I’m told BWM would make a good animated sit com, but like a book, you need contracts, an animation studio, lawyers, agents, vocal talent… It’s too much!

BN – Just like BWM talks about the obstacles and troubles of the bear universe, as well as homophobia in a more general sense, other strips made by LGBT artists shne some light on what happens with the “other letters” of the spectrum – Like Sasha, the maned lioness, by trans creator Samie Carvalho ( Do you thik art, even in a context like a webcomic, can help raise awareness about the issues of minorities??

I think it’s important to get our stories out there through as many media as possible.  The most touching emails I’ve received concerning BWM come from guys, young and old, who are in the early stages of coming out, finding themselves affirmed and encouraged through my ridiculous drawings.  That’s powerful.  I’m a member of a Gay men’s chorus here inMadison.  Our musical director, and other members of the chorus, have been approached by audience members telling us that we were the first group of Gay men they had ever encountered, and that their preconceptions were challenged and often blown away because of our performances. So, yes; art, be it in the form of webcomics, music, theatre, dance, has the power to reach and change people…or at least make them think.  When I started “Bear With Me”, I had two goals:  Make ‘em laugh; make ‘em think.  The idea that I have given people strength, encouragement and even hope blows me away.

BN – As BWM progresses, we find out that Andy is rich. Then, we find out he’s filthy rich. There’s even some talk about him being a Log Cabin Republican, something that probably wouldnt go over very well with mor emilitant LGBT readers. Did you ever worry that those are traits that might hinder the audience’s identification with him?

With his vast wealth, Andy could easily become an insufferable snob, like his mother, and were that the case, he’d deserve any alienation and derision readers chose to direct his way.  Andy’s saving grace is that he uses his money as a means to serve and enrich the lives of others.  Does he live well? Yes.  Does he lord it over others, flaunt his wealth, or look down at other’s for their lack of resources?  No; he’s down in the trenches with Ed, Forrest and Paul, helping them build their own businesses.  Despite this, he was rather isolated as a child, resulting in some lack of social awareness.  This usually results in him missing the finer points of man-to-man flirting, and a complete ignorance of anything kinkier than mixing checks with plaids.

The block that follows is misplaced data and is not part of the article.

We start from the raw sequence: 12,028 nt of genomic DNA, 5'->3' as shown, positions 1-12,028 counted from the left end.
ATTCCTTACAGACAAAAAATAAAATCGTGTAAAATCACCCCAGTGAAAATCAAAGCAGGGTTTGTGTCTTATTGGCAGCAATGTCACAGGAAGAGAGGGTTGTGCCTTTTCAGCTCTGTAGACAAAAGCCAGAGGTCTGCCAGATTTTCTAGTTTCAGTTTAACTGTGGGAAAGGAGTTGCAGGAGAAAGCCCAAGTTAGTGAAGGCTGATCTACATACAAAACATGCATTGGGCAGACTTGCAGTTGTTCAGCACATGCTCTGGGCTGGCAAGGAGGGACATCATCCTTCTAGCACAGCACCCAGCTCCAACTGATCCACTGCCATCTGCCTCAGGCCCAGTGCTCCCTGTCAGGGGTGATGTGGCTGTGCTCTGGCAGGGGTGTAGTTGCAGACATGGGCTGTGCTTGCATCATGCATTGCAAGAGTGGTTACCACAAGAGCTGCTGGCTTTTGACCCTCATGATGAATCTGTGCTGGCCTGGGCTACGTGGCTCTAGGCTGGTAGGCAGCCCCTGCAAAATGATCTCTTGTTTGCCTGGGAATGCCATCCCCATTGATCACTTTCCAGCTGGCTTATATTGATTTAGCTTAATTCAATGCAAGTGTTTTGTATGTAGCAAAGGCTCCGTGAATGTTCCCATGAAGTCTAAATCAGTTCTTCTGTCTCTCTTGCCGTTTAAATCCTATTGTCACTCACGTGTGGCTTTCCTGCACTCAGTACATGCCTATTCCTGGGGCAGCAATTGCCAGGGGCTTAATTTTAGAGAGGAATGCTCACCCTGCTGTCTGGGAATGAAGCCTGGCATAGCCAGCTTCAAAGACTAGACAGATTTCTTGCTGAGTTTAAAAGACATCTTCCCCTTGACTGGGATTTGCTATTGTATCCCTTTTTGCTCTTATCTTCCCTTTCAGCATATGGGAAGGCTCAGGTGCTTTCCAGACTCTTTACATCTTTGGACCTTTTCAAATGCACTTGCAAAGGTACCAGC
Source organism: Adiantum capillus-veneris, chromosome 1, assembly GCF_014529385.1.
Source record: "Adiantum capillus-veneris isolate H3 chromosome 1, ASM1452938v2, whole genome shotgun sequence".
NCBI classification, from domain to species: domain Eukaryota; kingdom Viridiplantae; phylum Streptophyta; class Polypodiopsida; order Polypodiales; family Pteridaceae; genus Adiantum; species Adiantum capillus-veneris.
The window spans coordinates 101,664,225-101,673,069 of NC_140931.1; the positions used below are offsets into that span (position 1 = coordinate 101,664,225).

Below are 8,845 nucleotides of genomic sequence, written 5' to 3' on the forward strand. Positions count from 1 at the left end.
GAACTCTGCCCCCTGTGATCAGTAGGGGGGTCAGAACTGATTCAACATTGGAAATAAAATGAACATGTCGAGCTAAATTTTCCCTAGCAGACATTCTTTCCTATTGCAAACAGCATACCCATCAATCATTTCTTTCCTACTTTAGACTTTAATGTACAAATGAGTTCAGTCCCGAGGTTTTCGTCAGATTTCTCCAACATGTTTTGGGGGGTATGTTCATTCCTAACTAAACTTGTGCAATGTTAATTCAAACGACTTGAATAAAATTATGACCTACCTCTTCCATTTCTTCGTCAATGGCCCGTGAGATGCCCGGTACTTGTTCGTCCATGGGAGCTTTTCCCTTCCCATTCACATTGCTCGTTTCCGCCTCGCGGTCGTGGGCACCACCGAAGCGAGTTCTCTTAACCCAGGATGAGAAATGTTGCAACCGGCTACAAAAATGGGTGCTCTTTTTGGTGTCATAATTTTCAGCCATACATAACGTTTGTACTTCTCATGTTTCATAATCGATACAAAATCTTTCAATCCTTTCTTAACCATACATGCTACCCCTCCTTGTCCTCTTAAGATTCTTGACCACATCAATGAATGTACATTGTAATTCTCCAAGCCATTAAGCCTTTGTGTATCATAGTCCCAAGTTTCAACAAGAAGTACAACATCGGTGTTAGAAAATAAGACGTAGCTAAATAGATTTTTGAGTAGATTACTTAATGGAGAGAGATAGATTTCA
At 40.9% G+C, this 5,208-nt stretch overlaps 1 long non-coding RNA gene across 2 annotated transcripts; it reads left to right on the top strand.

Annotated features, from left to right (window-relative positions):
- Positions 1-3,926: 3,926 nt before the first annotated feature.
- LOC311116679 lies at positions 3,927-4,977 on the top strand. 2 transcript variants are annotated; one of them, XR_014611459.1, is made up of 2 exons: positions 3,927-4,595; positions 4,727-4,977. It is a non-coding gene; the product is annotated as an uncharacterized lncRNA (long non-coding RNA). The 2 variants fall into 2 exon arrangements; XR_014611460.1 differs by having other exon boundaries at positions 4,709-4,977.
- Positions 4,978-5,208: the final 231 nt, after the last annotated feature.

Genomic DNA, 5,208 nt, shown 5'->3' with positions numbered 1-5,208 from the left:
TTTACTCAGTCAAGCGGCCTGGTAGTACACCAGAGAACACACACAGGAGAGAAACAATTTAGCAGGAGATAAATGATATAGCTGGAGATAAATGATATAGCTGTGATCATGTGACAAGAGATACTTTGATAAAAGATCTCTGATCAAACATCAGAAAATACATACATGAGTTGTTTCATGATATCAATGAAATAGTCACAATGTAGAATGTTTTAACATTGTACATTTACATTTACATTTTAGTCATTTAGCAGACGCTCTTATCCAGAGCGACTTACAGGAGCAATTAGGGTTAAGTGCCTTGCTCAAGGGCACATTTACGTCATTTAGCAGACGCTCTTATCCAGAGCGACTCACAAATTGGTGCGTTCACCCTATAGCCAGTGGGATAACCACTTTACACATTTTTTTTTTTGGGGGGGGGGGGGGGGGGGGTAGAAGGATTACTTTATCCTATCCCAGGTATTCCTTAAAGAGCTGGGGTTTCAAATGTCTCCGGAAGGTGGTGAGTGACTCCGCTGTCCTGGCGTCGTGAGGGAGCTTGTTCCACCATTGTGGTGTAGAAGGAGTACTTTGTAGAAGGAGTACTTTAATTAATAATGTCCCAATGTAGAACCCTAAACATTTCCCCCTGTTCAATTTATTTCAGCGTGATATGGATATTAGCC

BN – One of the benefits of an online strip is the access to the achives of the entire series, for old and new readers alike. With over 500 strips published in a 11 years span, we can see the art growing and shifting from paper and pencil to digital. How did this process happen?

It came along very slowly, with me kicking and screaming the entire time.  You’ll notice it took me seven years to go from coloring by hand to using digial colors, and another year-and-a-half before I tried sketching directly onto a digital medium!  What makes this really pathetic is that I make my living as a mainframe batch scheduler; I work with computers for a living!

BN – Has the scripting process changed as well??

Not really.  The scripting is what drives the stories; if I can’t come up with a situation, and the dialog to go with it, I can’t begin drawing.  Further, I have to pare the script down to the fewest lines possible, as that determines how many panels I need to use.  Having to tell a story in six pictures or less really hones your editing skills…and having to be funny on top of it just adds to the challenge.

BN – Finally, the floor is all yours, Bruin. Anything else you’d like to comment on or share with us? And thank you SO much for the interview!!

Back in late 1999, a friend of mine suggested I develop and submit a Bear-themed comic strip to a fellow in Chicago who was hosting a Bear-themed website. “Bear With Me” launched the first weekend of 2000. When the host website changed its focus, I took BWM to its current, independent site. I honestly don’t know how many people access the site, much less have bookmarked it, but I’ve always been astounded by it’s reach; I’ve gotten fan mail from Australia, the Philippines, Great Brittan, Brazil, and Germany. The mail is almost always positive and sometime, in those cases where a person reveals that they found encouragement by finding something that was positive, relatable and affirming, it is deeply moving.

I know that BWM will always leave people wanting (“Why no Black characters, no Latinos?” “Why don’t you have one of the characters do….?”); I figure that’s just part of the game. A few have suggested showing the guys having sex, or showing them in the nude. Sorry, guys; it’s just not going to happen. I’m not that good an artist, and it simply isn’t a direction I want to go. BWM will remain PG-18.

I regard the “success” of “Bear With Me” (CAN BWM be considered “successful”? God knows I don’t make a penny off of it!) with surprise, gratitude and amazement. I would NEVER have thought that a no-talent scribbler like me would be interviewed for a website in BRAZIL!

I thank YOU for taking the time out of your day to chat with me.


You can catch up on Bear With Me on the strip’s oficial site, and coming September, back here at Bear Nerd in Portuguese.

Fan-art by ByM

2 respostas

  1. Really nice interview! This strip is great not just because is LGBT oriented, but because it’s a damn good strip. Period. Well written and even though the art skill might be limited, it serves the storytellig with touching finesse. Keep up the good work Bruin!

  2. Really nice interview! This strip is great not just because is LGBT oriented, but because it’s a damn good strip. Period. Well written and even though the art skill might be limited, it serves the storytellig with touching finesse. Keep up the good work Bruin!